Take Libya. Here was a much more limited intervention designed initially to stop Muammar Gaddafi massacring the residents of Benghazi. How did that go? It saved Benghazi but it led to the collapse of Libya, the rise of regional and tribal war lords, the disintegration of order, the spread of Libyan arms throughout North Africa and to al-Qa’ida, and the contagion of instability among Libya’s neighbours.
What about non-intervention? Take Syria. An entirely indigenous revolt broke out against the dictator, Bashir al-Assad. The US didn’t intervene. It didn’t arm the rebels. It didn’t bomb the dictator. It offered mainly humanitarian aid. How did that go? Many more than 100,000 dead, the Syrian state a shambles, millions of refugees, and now the most savage extremists of the modern Middle East flooding into Iraq.
What about Egypt? The US used to be accused of supporting dictators in the Middle East. It stopped supporting the military dictatorship in Egypt. How did that go? One election produced a government led by the extremist Muslim Brotherhood, which governed so badly that the economy collapsed, it was thrown out by a popular revolt and a new military dictatorship has been established that has produced some sort of stability and now enjoys broad US support. Not exactly a success, certainly no triumph for democracy, the best you can say is it isn’t as bad as it might have been.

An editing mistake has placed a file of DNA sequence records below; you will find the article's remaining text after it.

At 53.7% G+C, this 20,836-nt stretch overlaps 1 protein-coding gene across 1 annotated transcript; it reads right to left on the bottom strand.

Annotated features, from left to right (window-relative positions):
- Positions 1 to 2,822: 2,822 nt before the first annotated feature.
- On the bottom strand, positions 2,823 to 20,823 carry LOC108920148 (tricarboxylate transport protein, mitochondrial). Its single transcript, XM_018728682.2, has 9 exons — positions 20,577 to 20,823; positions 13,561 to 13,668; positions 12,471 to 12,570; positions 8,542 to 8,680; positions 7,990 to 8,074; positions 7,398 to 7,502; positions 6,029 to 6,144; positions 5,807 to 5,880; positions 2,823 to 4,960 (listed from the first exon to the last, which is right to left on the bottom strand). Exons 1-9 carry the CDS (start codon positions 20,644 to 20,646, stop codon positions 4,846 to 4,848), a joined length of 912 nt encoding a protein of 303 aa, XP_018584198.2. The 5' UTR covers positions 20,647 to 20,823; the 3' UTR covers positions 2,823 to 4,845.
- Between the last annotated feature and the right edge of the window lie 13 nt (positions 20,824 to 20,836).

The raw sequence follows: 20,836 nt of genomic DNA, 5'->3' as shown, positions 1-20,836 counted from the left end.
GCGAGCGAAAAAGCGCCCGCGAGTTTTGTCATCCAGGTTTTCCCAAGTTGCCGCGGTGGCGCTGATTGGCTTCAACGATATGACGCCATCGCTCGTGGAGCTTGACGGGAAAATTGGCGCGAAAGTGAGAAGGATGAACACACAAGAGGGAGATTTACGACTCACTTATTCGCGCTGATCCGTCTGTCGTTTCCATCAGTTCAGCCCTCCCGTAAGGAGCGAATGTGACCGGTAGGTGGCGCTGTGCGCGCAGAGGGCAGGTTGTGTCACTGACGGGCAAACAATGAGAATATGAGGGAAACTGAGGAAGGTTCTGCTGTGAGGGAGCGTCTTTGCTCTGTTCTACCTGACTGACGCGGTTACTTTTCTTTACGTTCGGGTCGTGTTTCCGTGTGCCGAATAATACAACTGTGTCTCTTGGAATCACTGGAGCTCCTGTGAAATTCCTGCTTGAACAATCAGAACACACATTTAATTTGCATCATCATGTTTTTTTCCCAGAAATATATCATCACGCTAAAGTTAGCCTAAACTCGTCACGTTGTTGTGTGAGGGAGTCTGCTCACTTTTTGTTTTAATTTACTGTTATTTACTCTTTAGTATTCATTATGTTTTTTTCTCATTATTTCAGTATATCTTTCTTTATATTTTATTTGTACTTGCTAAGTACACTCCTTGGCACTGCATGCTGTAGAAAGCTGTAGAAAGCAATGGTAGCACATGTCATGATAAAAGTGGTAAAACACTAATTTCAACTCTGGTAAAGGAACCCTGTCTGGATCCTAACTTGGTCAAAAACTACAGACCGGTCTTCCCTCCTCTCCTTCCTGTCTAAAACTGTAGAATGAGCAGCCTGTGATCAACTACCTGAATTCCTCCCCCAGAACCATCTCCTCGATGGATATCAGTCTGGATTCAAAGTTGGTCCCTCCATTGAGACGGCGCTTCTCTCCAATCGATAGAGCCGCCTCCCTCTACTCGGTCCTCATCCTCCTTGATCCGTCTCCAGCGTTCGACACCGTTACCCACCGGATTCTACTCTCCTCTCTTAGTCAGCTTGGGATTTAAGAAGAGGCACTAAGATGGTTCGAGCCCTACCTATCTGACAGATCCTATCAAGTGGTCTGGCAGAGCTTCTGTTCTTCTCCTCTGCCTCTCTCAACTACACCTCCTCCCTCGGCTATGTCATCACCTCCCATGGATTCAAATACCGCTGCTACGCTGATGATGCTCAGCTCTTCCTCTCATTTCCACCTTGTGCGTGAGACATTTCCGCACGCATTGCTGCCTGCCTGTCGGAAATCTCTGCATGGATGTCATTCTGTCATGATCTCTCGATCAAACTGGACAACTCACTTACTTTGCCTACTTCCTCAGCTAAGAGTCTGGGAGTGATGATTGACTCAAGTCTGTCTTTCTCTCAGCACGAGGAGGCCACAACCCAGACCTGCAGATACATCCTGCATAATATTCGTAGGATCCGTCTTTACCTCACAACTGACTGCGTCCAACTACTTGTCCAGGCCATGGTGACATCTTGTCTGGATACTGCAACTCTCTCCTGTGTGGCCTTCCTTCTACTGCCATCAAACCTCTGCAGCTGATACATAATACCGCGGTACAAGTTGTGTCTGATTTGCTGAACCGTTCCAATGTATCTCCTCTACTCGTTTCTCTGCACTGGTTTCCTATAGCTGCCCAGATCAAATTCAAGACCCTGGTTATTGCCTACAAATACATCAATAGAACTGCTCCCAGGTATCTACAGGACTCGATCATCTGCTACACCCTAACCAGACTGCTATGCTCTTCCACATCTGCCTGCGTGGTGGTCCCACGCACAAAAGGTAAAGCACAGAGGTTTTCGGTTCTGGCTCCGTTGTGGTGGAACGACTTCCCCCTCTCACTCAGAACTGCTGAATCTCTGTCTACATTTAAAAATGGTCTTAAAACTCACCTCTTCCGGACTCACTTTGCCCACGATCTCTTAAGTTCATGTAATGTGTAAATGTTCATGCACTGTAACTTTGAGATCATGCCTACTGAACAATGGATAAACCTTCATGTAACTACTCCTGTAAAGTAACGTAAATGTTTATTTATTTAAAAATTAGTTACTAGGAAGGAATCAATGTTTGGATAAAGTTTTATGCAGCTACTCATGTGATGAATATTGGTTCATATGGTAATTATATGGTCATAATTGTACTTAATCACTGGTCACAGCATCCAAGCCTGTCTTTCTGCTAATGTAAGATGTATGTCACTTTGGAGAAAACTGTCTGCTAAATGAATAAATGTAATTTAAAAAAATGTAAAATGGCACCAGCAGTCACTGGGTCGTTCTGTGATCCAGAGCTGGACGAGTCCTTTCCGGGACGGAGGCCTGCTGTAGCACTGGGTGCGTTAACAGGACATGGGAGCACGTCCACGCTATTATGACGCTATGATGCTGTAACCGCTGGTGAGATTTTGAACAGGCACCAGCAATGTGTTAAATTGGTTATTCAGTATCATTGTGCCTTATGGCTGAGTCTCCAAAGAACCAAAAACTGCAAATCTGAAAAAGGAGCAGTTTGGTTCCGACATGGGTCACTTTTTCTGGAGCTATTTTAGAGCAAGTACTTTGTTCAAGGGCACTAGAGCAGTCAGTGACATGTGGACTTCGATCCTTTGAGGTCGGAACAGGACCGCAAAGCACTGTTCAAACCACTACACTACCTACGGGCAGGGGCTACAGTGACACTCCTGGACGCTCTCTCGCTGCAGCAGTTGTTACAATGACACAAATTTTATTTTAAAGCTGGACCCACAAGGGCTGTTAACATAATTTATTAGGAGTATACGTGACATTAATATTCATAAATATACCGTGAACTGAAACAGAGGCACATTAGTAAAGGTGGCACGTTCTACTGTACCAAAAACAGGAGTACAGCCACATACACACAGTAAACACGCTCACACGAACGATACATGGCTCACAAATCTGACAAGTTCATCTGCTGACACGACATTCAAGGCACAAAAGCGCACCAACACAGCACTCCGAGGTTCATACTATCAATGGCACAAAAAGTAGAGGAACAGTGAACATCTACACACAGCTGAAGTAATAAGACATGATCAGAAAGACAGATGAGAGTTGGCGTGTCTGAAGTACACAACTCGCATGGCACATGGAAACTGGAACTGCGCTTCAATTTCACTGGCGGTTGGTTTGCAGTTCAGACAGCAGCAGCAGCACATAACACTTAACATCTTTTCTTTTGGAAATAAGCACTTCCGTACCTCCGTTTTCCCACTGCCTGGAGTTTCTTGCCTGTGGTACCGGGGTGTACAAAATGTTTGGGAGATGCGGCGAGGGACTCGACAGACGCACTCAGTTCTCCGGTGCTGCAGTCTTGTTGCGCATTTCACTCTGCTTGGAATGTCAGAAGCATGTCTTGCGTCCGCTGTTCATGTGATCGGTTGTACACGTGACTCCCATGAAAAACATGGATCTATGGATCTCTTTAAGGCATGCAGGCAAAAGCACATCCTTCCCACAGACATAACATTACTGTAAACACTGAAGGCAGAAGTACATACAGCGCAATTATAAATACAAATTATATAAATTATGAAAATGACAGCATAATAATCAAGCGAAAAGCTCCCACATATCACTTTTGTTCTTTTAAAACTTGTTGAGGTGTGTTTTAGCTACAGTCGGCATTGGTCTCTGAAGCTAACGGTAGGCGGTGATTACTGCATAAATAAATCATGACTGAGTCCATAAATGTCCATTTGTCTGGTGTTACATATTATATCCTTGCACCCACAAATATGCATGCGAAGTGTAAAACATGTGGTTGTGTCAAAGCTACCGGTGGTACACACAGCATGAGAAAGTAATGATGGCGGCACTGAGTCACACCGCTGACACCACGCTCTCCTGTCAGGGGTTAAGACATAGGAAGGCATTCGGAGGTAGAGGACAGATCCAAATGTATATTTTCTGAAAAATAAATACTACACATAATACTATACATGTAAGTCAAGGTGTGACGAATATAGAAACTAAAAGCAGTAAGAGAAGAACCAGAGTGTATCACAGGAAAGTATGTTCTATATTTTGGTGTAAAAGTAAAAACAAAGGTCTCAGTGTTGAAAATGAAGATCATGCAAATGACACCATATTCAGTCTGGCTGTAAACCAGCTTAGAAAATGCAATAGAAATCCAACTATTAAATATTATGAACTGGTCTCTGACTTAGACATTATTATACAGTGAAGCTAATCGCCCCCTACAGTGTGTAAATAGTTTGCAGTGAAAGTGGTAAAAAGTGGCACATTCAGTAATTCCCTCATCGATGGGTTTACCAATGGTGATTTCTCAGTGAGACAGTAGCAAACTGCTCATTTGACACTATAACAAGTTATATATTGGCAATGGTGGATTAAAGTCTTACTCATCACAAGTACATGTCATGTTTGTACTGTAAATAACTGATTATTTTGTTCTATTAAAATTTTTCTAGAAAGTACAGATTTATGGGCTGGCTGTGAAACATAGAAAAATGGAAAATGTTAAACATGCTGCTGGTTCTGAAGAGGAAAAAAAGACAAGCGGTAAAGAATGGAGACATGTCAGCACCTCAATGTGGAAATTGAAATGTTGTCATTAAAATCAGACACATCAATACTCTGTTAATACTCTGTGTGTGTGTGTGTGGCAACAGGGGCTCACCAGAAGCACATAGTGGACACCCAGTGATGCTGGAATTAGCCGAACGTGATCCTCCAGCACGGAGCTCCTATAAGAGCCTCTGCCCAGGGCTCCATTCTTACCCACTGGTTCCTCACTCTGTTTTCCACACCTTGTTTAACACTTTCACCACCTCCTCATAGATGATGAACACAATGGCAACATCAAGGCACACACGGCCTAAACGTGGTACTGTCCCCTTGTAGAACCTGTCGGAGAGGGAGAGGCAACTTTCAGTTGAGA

No Western strategy at all has worked well in the Middle East.
Which brings us back to Afghanistan.
Karl Eikenberry, a former US general who served as a soldier in Afghanistan and later as the US ambassador there, told me this week that he thought the US after 9/11 had no real option but to engage in a military operation in Afghanistan, especially after the Taliban government refused the Bush administration’s quite reasonable demands that it separate from al-Qa’ida.
The question of history though, Eikenberry suggested, would centre on whether the US became far too ambitious and unrealistic about what it could achieve in Afghanistan.
Reflecting generally on the moment we are in, Eikenberry commented ruefully: “We need to figure out how to promote our values (including democracy) in a much more sophisticated, pragmatic and effective way.